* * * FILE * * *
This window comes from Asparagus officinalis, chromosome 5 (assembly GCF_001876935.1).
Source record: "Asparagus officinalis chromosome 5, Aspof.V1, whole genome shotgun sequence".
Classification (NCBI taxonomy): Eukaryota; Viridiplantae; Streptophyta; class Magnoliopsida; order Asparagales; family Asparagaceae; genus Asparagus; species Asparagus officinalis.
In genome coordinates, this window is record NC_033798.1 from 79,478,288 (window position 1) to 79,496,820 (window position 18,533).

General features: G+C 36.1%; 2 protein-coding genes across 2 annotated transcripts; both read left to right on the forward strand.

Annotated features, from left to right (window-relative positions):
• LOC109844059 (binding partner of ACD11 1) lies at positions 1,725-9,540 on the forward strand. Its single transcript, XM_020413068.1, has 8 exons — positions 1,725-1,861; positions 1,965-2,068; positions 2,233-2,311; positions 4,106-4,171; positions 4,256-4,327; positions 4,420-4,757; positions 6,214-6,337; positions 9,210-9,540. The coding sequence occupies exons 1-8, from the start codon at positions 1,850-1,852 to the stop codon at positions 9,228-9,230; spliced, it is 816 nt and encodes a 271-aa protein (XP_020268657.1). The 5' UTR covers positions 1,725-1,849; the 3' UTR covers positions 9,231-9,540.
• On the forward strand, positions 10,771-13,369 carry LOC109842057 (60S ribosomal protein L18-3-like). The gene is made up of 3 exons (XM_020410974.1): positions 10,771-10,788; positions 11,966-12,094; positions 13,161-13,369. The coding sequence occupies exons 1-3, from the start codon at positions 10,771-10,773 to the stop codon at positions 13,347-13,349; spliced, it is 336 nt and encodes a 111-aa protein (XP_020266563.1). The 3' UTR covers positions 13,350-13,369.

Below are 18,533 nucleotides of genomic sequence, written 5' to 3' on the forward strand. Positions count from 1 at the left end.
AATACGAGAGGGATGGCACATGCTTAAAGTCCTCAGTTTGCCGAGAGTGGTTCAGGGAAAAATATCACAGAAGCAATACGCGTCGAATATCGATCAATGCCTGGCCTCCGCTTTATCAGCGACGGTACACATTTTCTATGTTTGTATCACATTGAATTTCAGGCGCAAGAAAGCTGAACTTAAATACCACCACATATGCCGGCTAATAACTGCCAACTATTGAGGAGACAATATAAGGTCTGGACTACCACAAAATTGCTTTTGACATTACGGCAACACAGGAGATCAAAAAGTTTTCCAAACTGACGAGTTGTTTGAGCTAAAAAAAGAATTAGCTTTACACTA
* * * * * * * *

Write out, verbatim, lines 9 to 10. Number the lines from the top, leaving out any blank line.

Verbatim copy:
Below are 18,533 nucleotides of genomic sequence, written 5' to 3' on the forward strand. Positions count from 1 at the left end.
AATACGAGAGGGATGGCACATGCTTAAAGTCCTCAGTTTGCCGAGAGTGGTTCAGGGAAAAATATCACAGAAGCAATACGCGTCGAATATCGATCAATGCCTGGCCTCCGCTTTATCAGCGACGGTACACATTTTCTATGTTTGTATCACATTGAATTTCAGGCGCAAGAAAGCTGAACTTAAATACCACCACATATGCCGGCTAATAACTGCCAACTATTGAGGAGACAATATAAGGTCTGGACTACCACAAAATTGCTTTTGACATTACGGCAACACAGGAGATCAAAAAGTTTTCCAAACTGACGAGTTGTTTGAGCTAAAAAAAGAATTAGCTTTACACTA